Lucy Rose: Here's the Thing About MeLucy Rose is a spunky 8 year old who has to move to Washington, DC with her mom when her parents get separated. In the beginning, she misses her father terribly and is sure that she'll never make any new friends in school. But sure enough, she makes new friends in her new school and neighborhood. I really enjoyed this book - it's written in first-person, diary format and you can just hear Lucy Rose talking in your head, much like I can hear Junie B Jones when I read her books. Lucy Rose just comes alive, and her thoughts and feelings bounce right off the page. Here, she tells about her teacher Mr. Welsh asking about how she's settling in:
by Katy Kelly
NY: Delacorte Press, 2004.
ages 7 - 10
Today Mr. Welsh came up to me and he said, "How are you settling in, Lucy Rose?"There are funny, laugh out loud moments throughout - like when Lucy Rose and her friend lose the pet guinea pig in her grandparent's house. But what I truly appreciated about this book is how it shows Lucy Rose dealing with her feelings. If you like Lucy Rose, you might also try the Amber Brown series by Paula Danziger or the Mallory series by Laurie Friedman.
And I said, "Okie-dokie."
And he said, "That's great."
And I said, "Well, a little okie-dokie."
"Only a little?" he asked me.
I told him, "Actually, it is not the easiest to be the new kid in the neighborhood and the new kid at school at the exact same time especially when you don't know any friends yet."
He had sympathy for that because he told me, "I had a hard time when I was a new teacher and I didn't know any of the other teachers or any of the kids and, to tell you the truth, the principal made me a little nervous, but after a while it got better."
"Are you still nervous of the principal?"
"Nope," he said. "But it took a little time for me to get the hang of everything. I think that it will be true for you, too."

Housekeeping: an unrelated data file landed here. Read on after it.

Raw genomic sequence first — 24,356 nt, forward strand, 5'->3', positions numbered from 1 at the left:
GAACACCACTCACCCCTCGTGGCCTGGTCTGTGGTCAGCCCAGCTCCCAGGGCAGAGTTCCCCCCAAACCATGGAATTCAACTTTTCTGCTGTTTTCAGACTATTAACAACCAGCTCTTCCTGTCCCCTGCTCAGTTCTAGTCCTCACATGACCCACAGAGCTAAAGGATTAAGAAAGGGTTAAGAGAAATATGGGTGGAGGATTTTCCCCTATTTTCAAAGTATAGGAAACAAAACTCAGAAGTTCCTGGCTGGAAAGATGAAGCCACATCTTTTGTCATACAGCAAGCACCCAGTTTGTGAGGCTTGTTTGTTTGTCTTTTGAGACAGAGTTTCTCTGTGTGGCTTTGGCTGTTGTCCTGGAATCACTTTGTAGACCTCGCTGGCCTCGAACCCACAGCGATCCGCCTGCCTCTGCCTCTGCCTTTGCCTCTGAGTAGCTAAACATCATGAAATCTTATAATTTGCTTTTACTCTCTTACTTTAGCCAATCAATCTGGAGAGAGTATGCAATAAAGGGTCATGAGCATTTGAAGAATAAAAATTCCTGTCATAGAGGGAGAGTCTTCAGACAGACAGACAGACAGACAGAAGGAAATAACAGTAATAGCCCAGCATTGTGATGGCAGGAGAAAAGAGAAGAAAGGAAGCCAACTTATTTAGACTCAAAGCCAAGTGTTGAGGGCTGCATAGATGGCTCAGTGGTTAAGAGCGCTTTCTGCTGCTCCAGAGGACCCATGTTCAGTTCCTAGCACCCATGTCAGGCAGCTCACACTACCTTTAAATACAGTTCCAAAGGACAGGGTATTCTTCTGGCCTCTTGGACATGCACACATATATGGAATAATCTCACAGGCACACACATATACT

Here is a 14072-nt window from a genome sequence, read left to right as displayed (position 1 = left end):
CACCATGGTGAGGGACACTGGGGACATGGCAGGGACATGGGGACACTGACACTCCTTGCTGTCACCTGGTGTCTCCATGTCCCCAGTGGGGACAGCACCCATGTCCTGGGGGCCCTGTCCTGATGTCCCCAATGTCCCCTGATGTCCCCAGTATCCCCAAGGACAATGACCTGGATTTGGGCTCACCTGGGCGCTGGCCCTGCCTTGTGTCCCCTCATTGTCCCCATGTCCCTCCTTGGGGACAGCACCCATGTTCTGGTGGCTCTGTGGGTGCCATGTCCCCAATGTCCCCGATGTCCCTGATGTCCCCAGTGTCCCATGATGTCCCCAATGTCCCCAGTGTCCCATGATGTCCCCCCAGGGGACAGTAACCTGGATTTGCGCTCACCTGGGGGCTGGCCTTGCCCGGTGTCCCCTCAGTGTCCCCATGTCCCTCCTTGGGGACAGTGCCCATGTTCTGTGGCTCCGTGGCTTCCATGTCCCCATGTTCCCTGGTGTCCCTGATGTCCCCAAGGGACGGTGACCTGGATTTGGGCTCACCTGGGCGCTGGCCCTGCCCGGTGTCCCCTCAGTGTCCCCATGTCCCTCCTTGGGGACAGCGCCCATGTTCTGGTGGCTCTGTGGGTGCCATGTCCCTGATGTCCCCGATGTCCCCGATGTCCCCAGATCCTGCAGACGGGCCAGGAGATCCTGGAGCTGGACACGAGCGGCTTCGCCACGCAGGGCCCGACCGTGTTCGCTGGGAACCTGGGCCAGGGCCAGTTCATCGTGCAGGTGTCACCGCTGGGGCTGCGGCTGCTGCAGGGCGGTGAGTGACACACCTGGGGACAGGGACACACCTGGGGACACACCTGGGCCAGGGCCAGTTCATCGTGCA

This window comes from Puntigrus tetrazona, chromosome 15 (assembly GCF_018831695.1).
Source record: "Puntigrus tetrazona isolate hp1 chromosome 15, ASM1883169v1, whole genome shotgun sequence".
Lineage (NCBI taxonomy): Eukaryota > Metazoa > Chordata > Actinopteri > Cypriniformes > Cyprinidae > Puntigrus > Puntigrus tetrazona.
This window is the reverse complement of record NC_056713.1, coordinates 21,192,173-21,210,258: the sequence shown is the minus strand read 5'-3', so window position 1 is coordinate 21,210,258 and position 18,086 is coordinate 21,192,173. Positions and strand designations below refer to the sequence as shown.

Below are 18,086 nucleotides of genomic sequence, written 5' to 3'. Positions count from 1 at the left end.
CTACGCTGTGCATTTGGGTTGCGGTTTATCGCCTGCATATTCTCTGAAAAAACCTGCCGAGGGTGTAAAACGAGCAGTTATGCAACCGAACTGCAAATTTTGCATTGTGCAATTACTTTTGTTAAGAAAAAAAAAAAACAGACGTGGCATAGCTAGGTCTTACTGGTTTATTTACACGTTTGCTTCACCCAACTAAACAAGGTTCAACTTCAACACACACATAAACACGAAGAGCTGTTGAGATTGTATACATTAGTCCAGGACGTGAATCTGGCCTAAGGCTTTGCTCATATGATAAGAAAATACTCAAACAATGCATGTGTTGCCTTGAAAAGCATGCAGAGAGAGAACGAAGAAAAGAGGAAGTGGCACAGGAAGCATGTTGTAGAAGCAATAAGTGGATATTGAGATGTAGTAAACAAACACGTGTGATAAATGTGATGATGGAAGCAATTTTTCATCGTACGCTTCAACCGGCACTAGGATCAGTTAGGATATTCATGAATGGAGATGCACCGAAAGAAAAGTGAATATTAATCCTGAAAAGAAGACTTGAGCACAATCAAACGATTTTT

Molly and Her Dad is great book to share about a father bonding with his daughter. Molly's mom needs to go on a business trip, so her dad flies in from far away to stay with her. She's dreamed about her dad and told her friends stories about her dad, but he left when she was a baby -- so she's never really gotten to know him. See my full review here.
Fred Stays with Me is simple but powerful picture book about a young girl who travels between her mom's home and her dad's home. She spends nights at her mom's and her dad's, but Fred her dog stays with her, traveling to both homes. I love how this picture book shows the little girl's family life as just accepted. The word “divorced” is never discussed. This is her life, and this is how she lives it. She has the same friend, the same school - but one of her rooms has a bunk bed and the other has a regular bed. Fred is her constant friend and companion throughout it all. See my full review here.
I've just put two books on hold that librarian/writer friends have recommended. Liz B, a librarian and blogger, recommended My Parents Are Divorced, My Elbows Have Nicknames, and Other Facts About Meby Bill Cochran. It's a picture book and sounds very funny recommended for grades 1-4. I like that it has a boy as the main character. You can find Liz's other recommendations at her blog: A Chair, A Fireplace and A Teacozy. Boni Ashburn, a children's author, recommend the Moxy Maxwell series, which follow the travails of fourth-grader Moxy. In Moxy Maxwell Does Not Love Writing Thank-you Notes, Moxy struggles to finish all of her thank you notes so she can go to visit her father who lives in Hollywood.
You can find these books by visiting your local bookstore or public library. You can also find them on Amazon. The review copies came from my local bookstore and public library.